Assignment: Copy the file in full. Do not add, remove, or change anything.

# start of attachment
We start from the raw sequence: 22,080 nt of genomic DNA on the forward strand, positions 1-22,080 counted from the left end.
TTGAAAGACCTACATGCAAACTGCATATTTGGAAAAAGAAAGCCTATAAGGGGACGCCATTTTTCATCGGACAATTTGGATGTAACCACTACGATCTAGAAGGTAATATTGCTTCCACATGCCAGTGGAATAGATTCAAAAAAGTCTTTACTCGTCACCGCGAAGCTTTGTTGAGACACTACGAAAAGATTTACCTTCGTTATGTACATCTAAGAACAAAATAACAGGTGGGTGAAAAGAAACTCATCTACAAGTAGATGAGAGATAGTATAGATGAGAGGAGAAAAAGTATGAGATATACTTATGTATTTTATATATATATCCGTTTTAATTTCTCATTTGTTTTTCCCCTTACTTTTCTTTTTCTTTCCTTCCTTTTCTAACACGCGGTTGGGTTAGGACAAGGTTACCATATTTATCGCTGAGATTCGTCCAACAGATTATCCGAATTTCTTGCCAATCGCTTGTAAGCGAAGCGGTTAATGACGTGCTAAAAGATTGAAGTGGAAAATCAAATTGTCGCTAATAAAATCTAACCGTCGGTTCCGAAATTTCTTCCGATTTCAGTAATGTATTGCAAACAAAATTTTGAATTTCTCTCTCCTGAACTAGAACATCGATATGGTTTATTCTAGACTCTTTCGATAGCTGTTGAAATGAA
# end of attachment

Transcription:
We start from the raw sequence: 22,080 nt of genomic DNA on the forward strand, positions 1-22,080 counted from the left end.
TTGAAAGACCTACATGCAAACTGCATATTTGGAAAAAGAAAGCCTATAAGGGGACGCCATTTTTCATCGGACAATTTGGATGTAACCACTACGATCTAGAAGGTAATATTGCTTCCACATGCCAGTGGAATAGATTCAAAAAAGTCTTTACTCGTCACCGCGAAGCTTTGTTGAGACACTACGAAAAGATTTACCTTCGTTATGTACATCTAAGAACAAAATAACAGGTGGGTGAAAAGAAACTCATCTACAAGTAGATGAGAGATAGTATAGATGAGAGGAGAAAAAGTATGAGATATACTTATGTATTTTATATATATATCCGTTTTAATTTCTCATTTGTTTTTCCCCTTACTTTTCTTTTTCTTTCCTTCCTTTTCTAACACGCGGTTGGGTTAGGACAAGGTTACCATATTTATCGCTGAGATTCGTCCAACAGATTATCCGAATTTCTTGCCAATCGCTTGTAAGCGAAGCGGTTAATGACGTGCTAAAAGATTGAAGTGGAAAATCAAATTGTCGCTAATAAAATCTAACCGTCGGTTCCGAAATTTCTTCCGATTTCAGTAATGTATTGCAAACAAAATTTTGAATTTCTCTCTCCTGAACTAGAACATCGATATGGTTTATTCTAGACTCTTTCGATAGCTGTTGAAATGAA